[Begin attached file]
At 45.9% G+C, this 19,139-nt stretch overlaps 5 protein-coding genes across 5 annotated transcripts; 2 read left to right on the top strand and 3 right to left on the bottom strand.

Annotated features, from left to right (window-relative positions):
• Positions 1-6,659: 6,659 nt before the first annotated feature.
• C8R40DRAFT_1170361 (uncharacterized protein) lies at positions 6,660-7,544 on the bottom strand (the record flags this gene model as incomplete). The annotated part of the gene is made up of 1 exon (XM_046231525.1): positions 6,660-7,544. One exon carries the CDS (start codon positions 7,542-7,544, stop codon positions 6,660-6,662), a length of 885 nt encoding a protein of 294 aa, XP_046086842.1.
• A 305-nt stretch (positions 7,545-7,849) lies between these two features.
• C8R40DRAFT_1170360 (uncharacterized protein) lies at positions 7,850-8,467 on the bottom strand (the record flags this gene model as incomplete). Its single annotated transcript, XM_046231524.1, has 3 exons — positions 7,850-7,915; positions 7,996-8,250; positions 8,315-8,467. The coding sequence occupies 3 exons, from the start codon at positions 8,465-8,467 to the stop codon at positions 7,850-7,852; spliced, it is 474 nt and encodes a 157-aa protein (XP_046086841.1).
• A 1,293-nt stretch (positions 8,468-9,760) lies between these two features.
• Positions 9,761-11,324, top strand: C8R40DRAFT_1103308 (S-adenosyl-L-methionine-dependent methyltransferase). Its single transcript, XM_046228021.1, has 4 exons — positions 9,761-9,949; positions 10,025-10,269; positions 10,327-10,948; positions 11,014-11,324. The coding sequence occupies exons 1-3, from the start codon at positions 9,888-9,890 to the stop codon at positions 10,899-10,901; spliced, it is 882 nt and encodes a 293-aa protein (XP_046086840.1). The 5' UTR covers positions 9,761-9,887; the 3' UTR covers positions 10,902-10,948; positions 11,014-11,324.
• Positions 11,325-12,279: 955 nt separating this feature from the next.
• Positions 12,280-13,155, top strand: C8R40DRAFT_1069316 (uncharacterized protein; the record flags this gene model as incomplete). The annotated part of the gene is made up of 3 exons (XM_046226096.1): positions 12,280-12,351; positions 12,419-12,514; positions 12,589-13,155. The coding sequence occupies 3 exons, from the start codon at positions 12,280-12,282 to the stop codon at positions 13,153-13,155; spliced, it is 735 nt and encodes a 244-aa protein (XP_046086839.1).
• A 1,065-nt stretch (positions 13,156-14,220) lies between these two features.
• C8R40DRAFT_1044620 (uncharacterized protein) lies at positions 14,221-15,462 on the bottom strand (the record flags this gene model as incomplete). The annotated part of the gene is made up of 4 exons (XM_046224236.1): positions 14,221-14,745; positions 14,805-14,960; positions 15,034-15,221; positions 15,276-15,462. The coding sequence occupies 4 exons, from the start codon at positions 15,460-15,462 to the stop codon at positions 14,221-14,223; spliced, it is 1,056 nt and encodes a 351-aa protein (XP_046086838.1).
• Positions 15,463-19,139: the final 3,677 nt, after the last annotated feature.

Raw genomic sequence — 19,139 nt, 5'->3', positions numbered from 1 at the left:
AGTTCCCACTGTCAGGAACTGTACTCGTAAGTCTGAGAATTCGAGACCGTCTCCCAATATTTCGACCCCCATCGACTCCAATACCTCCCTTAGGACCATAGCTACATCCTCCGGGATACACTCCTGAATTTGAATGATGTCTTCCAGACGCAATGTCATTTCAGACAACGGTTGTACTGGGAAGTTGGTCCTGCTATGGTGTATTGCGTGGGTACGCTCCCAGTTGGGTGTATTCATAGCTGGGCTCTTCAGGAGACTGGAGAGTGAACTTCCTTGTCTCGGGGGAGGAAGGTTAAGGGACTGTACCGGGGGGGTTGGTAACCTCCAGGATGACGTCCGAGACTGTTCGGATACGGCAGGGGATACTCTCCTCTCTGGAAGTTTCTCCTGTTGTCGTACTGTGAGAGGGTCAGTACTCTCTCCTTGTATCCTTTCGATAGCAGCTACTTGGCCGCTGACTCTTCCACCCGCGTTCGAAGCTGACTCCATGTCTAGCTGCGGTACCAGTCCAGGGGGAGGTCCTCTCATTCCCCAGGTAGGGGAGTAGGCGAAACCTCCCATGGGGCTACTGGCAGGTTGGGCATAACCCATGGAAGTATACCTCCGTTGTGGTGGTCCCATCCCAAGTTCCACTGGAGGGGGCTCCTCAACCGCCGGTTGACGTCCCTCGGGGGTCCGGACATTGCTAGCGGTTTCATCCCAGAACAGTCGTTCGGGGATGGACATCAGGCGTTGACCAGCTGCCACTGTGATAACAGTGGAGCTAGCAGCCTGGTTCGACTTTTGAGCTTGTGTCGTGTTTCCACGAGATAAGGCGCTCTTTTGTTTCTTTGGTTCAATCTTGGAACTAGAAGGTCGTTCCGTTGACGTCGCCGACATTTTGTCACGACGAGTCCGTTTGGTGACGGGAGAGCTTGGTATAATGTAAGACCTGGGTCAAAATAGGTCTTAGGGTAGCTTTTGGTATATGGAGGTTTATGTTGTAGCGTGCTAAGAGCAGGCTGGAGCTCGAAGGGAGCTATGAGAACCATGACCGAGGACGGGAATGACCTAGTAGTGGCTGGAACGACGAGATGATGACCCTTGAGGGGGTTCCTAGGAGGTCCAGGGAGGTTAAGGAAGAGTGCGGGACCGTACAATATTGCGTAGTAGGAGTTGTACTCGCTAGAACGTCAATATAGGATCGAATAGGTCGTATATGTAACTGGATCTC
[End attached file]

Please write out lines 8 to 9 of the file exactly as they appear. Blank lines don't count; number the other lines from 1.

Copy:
• Positions 9,761-11,324, top strand: C8R40DRAFT_1103308 (S-adenosyl-L-methionine-dependent methyltransferase). Its single transcript, XM_046228021.1, has 4 exons — positions 9,761-9,949; positions 10,025-10,269; positions 10,327-10,948; positions 11,014-11,324. The coding sequence occupies exons 1-3, from the start codon at positions 9,888-9,890 to the stop codon at positions 10,899-10,901; spliced, it is 882 nt and encodes a 293-aa protein (XP_046086840.1). The 5' UTR covers positions 9,761-9,887; the 3' UTR covers positions 10,902-10,948; positions 11,014-11,324.
• Positions 11,325-12,279: 955 nt separating this feature from the next.